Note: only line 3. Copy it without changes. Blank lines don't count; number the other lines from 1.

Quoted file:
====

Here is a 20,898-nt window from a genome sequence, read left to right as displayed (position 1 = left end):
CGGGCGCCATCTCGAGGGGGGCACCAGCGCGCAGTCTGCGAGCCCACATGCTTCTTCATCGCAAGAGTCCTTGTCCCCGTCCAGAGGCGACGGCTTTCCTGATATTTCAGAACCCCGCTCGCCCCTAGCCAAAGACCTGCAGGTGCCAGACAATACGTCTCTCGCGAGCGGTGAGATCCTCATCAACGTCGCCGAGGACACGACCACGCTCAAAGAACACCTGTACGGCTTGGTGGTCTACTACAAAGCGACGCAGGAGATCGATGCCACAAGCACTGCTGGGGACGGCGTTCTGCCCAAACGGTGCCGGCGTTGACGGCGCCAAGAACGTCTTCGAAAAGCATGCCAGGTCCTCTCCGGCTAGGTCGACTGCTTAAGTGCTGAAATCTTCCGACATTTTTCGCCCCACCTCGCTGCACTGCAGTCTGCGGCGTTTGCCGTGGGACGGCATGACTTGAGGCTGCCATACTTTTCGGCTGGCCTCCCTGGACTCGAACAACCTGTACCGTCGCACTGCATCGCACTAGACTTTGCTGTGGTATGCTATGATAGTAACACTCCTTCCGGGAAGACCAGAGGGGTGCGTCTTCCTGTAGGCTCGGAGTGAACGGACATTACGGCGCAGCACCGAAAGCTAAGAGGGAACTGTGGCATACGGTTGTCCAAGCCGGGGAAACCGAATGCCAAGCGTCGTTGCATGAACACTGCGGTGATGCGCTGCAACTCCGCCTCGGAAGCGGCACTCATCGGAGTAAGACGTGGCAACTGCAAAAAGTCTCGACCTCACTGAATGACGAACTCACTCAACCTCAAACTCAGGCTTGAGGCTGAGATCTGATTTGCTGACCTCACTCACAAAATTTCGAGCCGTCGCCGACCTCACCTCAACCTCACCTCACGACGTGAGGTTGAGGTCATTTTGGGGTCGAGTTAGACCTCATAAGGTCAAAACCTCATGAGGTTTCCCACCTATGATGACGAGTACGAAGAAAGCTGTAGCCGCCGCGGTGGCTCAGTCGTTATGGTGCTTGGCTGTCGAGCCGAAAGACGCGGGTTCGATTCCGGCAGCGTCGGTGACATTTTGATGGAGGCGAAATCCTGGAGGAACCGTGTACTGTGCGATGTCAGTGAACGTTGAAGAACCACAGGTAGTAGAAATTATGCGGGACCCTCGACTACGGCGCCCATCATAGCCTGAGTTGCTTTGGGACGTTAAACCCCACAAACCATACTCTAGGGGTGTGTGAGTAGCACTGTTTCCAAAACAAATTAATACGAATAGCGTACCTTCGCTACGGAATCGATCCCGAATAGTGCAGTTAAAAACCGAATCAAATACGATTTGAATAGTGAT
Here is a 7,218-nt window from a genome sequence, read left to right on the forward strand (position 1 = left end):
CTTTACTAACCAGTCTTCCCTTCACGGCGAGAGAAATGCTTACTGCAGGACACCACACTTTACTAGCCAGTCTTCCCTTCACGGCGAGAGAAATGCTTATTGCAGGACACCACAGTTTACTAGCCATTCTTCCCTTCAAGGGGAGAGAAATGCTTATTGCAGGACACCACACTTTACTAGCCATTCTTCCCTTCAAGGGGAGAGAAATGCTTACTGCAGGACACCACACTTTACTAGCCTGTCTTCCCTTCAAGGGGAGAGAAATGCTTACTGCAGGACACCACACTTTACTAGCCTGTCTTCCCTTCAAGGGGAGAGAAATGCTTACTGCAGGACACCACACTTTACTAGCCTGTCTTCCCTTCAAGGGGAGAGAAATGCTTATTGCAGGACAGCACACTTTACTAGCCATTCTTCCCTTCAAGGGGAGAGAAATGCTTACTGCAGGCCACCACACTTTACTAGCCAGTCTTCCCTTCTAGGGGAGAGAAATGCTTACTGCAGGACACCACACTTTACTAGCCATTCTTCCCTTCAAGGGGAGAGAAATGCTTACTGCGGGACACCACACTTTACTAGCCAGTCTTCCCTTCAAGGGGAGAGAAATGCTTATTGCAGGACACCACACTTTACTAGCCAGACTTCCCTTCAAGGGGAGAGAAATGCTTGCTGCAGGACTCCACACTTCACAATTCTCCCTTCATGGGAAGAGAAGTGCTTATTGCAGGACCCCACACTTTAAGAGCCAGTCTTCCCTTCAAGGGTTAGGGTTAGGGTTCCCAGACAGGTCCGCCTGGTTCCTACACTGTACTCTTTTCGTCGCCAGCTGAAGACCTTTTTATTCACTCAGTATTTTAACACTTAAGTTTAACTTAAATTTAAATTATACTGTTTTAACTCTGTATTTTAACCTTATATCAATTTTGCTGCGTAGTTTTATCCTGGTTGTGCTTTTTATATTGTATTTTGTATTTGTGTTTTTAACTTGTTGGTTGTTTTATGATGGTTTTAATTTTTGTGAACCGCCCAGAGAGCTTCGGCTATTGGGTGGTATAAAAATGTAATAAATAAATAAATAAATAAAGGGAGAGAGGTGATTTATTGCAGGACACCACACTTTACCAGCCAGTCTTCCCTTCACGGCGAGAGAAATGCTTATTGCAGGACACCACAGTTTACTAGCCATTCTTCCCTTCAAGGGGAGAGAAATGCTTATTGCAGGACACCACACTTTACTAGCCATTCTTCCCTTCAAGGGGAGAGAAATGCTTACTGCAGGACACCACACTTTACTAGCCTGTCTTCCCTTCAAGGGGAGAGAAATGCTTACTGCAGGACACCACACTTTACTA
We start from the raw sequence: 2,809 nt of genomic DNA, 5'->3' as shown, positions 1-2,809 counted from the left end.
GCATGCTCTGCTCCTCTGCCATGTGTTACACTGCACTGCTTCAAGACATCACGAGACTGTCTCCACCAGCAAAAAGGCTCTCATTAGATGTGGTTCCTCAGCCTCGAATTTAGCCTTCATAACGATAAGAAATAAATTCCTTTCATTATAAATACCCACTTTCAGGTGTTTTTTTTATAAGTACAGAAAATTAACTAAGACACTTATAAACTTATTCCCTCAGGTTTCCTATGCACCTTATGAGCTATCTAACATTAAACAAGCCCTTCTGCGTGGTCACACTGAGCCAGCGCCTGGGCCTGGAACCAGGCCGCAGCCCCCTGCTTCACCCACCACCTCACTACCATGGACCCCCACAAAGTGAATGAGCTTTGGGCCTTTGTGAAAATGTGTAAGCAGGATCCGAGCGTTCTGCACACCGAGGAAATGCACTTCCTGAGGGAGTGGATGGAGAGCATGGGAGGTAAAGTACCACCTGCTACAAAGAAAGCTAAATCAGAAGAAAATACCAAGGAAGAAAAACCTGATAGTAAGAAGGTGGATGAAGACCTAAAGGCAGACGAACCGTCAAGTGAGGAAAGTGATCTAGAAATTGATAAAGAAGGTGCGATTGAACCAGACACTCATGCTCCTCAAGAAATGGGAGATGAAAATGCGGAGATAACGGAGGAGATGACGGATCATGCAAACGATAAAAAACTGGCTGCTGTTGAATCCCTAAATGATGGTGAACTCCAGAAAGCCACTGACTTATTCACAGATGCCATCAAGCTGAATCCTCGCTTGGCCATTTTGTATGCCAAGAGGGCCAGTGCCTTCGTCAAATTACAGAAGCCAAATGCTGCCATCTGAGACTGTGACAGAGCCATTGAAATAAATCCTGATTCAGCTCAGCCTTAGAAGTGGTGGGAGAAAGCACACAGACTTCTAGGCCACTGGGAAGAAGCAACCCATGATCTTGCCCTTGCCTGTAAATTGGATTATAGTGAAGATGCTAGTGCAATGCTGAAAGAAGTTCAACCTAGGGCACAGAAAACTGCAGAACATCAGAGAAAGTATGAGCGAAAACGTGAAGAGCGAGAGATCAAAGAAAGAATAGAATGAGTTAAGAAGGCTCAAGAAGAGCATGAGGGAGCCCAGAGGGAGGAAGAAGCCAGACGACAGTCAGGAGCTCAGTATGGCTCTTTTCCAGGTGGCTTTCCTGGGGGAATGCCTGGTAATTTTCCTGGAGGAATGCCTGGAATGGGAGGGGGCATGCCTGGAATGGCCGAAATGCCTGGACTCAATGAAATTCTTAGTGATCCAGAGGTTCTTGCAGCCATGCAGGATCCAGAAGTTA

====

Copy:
Here is a 7,218-nt window from a genome sequence, read left to right on the forward strand (position 1 = left end):